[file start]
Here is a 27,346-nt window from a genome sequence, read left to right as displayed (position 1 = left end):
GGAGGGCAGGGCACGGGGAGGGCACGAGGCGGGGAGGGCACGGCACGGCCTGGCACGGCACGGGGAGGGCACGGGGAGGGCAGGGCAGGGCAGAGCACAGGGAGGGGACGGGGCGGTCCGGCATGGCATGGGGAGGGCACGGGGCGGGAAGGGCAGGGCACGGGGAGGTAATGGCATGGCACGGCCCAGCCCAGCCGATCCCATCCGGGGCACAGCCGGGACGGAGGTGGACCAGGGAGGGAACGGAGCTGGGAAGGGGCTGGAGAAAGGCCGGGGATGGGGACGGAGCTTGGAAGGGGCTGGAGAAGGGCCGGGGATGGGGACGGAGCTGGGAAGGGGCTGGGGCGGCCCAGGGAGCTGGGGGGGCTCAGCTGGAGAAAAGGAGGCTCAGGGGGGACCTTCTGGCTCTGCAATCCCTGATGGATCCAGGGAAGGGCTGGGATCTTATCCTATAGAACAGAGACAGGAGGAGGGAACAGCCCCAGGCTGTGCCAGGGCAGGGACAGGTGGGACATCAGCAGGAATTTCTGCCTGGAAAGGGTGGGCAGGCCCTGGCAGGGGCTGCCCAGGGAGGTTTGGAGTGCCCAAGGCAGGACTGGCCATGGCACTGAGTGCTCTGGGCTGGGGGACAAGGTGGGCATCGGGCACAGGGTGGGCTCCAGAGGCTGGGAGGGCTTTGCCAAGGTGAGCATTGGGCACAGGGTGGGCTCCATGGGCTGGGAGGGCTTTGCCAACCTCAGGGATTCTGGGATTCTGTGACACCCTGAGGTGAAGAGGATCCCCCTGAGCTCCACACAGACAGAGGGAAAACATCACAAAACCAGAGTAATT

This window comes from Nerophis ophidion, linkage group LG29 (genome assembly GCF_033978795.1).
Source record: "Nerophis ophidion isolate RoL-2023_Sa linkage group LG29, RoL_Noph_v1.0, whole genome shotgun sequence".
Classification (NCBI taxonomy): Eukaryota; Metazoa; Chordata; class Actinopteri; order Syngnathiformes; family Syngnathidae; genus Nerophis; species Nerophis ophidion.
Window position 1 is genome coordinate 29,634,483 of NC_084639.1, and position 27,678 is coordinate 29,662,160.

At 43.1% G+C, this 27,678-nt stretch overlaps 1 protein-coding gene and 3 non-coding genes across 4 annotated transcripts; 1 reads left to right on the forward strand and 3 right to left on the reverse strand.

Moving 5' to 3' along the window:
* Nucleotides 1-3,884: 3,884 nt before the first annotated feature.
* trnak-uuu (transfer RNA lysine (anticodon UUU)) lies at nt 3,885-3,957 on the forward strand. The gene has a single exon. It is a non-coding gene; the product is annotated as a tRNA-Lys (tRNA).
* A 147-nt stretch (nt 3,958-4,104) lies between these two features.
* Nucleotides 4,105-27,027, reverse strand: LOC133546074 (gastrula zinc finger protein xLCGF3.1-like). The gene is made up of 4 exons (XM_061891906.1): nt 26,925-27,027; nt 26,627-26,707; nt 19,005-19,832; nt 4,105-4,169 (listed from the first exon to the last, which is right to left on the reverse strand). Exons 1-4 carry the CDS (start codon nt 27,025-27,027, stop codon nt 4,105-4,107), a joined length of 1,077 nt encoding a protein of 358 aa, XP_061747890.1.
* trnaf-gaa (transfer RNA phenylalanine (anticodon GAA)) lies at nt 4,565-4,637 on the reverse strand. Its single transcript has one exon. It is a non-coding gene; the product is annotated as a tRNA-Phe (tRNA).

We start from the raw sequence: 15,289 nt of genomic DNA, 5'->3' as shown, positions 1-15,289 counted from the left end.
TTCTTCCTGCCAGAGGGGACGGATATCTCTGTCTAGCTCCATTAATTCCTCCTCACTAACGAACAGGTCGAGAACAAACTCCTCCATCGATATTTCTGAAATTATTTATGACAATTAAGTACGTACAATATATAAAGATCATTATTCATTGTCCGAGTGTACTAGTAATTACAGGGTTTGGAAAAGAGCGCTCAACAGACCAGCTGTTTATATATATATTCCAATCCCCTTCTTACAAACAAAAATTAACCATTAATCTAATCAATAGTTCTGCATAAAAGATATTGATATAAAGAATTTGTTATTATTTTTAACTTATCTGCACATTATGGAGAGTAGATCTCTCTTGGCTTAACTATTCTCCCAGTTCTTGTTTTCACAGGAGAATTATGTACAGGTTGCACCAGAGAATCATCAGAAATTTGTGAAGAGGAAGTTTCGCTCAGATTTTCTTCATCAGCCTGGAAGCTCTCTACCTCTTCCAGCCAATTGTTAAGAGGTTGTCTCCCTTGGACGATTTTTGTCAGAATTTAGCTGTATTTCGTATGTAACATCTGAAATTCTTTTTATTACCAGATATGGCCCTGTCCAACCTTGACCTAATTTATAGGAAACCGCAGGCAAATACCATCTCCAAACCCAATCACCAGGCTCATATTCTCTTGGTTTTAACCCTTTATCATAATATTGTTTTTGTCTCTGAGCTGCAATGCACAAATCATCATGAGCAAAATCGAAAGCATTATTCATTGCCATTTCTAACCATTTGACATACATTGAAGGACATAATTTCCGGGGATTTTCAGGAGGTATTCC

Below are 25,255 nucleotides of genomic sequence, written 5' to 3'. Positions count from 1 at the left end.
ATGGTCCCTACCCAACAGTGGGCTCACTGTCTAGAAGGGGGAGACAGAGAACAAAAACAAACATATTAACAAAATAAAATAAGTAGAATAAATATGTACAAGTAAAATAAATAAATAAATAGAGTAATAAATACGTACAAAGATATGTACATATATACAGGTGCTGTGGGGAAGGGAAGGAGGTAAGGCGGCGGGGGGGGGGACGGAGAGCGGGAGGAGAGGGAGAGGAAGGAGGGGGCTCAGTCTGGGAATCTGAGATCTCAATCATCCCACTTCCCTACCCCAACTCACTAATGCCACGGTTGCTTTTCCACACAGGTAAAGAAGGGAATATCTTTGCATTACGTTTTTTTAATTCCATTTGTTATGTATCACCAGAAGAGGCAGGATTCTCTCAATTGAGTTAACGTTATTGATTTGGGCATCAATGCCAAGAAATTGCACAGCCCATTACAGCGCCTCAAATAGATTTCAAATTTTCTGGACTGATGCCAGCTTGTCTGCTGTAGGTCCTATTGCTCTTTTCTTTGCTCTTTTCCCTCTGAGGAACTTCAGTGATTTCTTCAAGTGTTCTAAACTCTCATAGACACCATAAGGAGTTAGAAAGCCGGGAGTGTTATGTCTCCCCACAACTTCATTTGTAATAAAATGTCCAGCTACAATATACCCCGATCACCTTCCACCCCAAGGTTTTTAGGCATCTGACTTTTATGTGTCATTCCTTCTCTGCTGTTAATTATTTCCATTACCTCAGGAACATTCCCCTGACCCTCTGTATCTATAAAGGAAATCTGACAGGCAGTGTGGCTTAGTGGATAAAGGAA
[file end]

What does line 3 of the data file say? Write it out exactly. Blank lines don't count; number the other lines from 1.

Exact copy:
This window comes from Nerophis ophidion, linkage group LG29 (genome assembly GCF_033978795.1).